Hank McMahon has been making evacuation signs with Intersign Corp. for 35 years. Intersign began making evacuation signs for nursing homes, later expanding into hotels, completing their focus on long-term care and hospitality. They company draws approximately 5,000 evacuation masters a year and prints over 100,000 evacuation plans for hotels and nursing homes nationwide.
Unsurprisingly, after more than three decades in the industry, Hank has amassed a wealth of knowledge on the subject. We talked to him about how evacuation signage has changed over the years and how it hasn’t. Here’s what we learned.
Evacuation signs aren’t the same everywhere
Notably, there are key differences between nursing home and hotel evacuation signs, stemming from the difference in those escapees: one group is ambulatory, while the other is likely not. Hank says:
Nursing homes have a lot more information because they have, in many cases, secure doorways. You don’t want your residents wandering off in the neighborhood. So in a nursing home where you have dementia care or acute care or worries about fraud or theft, you keep the doors locked, and that’s really important. So a lot of times, a lot of the safety plans in a nursing home will include escape plans. For instance, they’ll prioritize who gets out first. You want to get your ambulatory patients out first. It seems like you would go for the wheelchairs and the bedridden first, but you want to get your ambulatory out first and then you go back and get everybody else.
Intersign also sells door hangers to make the evacuation process in nursing homes easier. As staff evacuate patients, they can mark rooms that have already been evacuated.
Hotels, on the other hand, have a different kind of extra information. “In a hotel, on the evacuation plan, you’re going to have the innkeepers laws for that state, which there are essentially a bunch of legal disclaimers for guests: cannot leave valuable things in the room, the maximum room rate, what the hotel can charge, check-in checkout time, and generally a bunch of information that nobody reads.”
Especially not in California
Apparently, California’s evacuation signs go above and beyond the ones in other states. Hank says:
California has really onerous rules about evacuation plans. And basically, some areas on California go along with the Cal OSHA standards. They also have other requirements by state and nationwide, OSHA does, and then California has their own rules. So in many respects – if we were doing a hotel in Santa Monica versus a hotel in Los Angeles, we’d have to call the Fire Marshall in that town and say what are the requirements for evacuation plans, and in many respects, the evacuation plans would have to be oriented vertically, they would have to be tabloid size, they would have to contain specific information that you don’t normally see on an evacuation plan, like the number for the closest fire hall. First responders phone numbers on there. California is always different from everybody else. There are standards are much more stringent and they seem to be more focused on it.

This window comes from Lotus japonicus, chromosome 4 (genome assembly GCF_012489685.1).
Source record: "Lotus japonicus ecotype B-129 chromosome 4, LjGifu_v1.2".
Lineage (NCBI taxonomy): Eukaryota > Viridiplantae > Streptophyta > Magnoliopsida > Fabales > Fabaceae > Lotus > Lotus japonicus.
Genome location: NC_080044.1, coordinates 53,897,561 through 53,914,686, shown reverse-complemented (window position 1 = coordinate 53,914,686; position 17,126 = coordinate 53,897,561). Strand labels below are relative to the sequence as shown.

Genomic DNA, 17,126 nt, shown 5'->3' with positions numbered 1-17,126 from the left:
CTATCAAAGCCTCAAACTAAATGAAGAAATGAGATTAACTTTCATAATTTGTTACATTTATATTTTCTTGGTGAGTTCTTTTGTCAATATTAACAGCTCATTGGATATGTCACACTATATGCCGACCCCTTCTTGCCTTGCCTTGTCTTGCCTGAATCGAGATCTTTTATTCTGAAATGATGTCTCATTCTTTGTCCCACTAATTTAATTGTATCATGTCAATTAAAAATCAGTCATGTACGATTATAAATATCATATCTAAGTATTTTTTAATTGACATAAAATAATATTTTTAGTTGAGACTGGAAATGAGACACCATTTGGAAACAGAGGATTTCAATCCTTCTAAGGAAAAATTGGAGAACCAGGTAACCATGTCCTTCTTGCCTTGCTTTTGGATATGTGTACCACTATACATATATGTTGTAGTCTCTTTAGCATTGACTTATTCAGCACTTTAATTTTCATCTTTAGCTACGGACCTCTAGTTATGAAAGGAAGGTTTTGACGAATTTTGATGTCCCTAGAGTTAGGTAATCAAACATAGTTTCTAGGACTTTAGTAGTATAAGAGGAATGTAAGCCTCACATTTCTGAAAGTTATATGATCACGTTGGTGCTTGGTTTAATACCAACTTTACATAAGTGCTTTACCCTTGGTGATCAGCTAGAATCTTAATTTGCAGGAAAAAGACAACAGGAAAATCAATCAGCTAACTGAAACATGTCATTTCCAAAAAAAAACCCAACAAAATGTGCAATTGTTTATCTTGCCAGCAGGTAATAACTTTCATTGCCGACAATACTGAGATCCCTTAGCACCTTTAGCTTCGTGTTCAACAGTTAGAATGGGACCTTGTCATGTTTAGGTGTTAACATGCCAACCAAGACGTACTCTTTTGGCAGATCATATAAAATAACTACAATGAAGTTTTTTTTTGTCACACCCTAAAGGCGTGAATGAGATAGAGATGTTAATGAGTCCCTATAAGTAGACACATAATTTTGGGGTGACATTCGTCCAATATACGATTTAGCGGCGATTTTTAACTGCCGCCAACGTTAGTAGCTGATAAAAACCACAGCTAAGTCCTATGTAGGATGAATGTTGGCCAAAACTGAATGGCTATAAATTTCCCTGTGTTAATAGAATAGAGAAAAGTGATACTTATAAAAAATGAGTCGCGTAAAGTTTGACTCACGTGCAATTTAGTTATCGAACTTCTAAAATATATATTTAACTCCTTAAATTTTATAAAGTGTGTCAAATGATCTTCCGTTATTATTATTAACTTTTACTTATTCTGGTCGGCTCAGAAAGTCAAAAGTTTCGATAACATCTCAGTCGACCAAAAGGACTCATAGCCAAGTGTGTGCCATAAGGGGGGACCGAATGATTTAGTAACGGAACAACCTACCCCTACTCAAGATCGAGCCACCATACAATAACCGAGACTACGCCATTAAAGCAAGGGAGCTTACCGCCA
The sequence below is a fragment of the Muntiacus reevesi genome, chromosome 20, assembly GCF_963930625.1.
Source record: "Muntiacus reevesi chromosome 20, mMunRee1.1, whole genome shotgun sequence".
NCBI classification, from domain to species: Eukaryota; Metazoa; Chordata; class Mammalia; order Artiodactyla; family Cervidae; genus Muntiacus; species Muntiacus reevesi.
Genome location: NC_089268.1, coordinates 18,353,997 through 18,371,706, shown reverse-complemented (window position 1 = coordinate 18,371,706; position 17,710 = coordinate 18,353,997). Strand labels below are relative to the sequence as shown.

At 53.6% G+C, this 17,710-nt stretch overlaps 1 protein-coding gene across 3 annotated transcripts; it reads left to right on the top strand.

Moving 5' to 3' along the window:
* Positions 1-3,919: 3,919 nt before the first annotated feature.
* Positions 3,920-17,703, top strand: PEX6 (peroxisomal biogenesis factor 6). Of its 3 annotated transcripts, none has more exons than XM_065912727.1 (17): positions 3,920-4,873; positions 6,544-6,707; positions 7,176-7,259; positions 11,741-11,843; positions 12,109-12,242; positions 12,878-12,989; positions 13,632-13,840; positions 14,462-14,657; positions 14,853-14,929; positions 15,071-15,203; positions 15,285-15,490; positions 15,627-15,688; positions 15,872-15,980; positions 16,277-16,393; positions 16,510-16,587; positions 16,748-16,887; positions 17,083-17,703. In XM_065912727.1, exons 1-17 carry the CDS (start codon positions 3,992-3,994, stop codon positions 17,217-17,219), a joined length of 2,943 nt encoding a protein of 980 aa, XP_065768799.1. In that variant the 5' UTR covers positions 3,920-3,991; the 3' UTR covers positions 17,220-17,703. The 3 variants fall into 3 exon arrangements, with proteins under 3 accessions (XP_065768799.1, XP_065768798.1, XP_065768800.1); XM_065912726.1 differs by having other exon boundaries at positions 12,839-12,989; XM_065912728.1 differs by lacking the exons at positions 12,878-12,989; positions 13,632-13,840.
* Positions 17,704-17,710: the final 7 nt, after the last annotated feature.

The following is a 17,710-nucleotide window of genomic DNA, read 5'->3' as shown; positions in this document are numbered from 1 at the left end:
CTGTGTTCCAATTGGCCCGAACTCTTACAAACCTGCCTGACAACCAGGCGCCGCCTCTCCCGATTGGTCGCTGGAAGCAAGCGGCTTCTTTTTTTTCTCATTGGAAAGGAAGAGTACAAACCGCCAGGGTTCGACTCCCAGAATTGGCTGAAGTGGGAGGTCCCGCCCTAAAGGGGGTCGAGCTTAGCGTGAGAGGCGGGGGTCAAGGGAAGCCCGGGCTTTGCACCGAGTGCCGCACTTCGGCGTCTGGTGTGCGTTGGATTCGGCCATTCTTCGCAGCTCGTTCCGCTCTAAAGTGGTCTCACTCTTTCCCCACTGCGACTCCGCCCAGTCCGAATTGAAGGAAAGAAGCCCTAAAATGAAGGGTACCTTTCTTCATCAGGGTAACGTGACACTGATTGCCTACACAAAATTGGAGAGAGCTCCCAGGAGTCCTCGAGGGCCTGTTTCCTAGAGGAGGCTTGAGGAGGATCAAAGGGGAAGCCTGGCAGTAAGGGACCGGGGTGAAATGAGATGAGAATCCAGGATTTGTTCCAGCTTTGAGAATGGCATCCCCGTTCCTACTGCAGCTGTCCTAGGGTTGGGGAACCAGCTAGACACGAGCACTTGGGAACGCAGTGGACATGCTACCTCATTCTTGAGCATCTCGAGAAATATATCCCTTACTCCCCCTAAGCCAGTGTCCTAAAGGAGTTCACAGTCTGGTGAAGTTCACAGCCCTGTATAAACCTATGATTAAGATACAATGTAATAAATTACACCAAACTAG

But there are must-have pieces of information for every state
To make an evacuation plan, Intersign will start with a building’s floor plan. They then scan and simplify the floor plan to make the map easier to read. “[Escapees] should be able to look at it and know ‘Okay, I need to go this way or this way and not in any other direction.’ So we take out all the extraneous stuff, even the way the doors swing, and just keep it really simple,” Hank says.
Once the unnecessary information is taken away, there are a few elements that the signs need to have. Signs must be easy to read, have a clear “you are here” marker, and be properly oriented to that location. In an emergency, escapees need to spend as little time as possible reading the evacuation map.
Hank recommends that, for optimal fire safety, building owners contact their local Fire Marshall. “The most important fire-safety thing you can do is have a conversation with a Fire Marshall so they have your building layout and your building evacuation plan on file in their office,” he says. “And it would also be good to invite them out because they’re going to come out and inspect your building anyway. Invite out the closest Fire Marshall, closest fire station guy to walk through it, so they’re familiar with your building just in case.”
And this hasn’t changed that much over Hank’s 35 years in the business
Today, all parts of the sign -making process are electronic, but the product that Hank delivers to clients in hospitality and long-term care hasn’t changed much. He says that post 9/11, the National Fire Protection Association standards for stairway and corridor signs have changed, but the standards, need for, evacuation signs stayed mainly the same.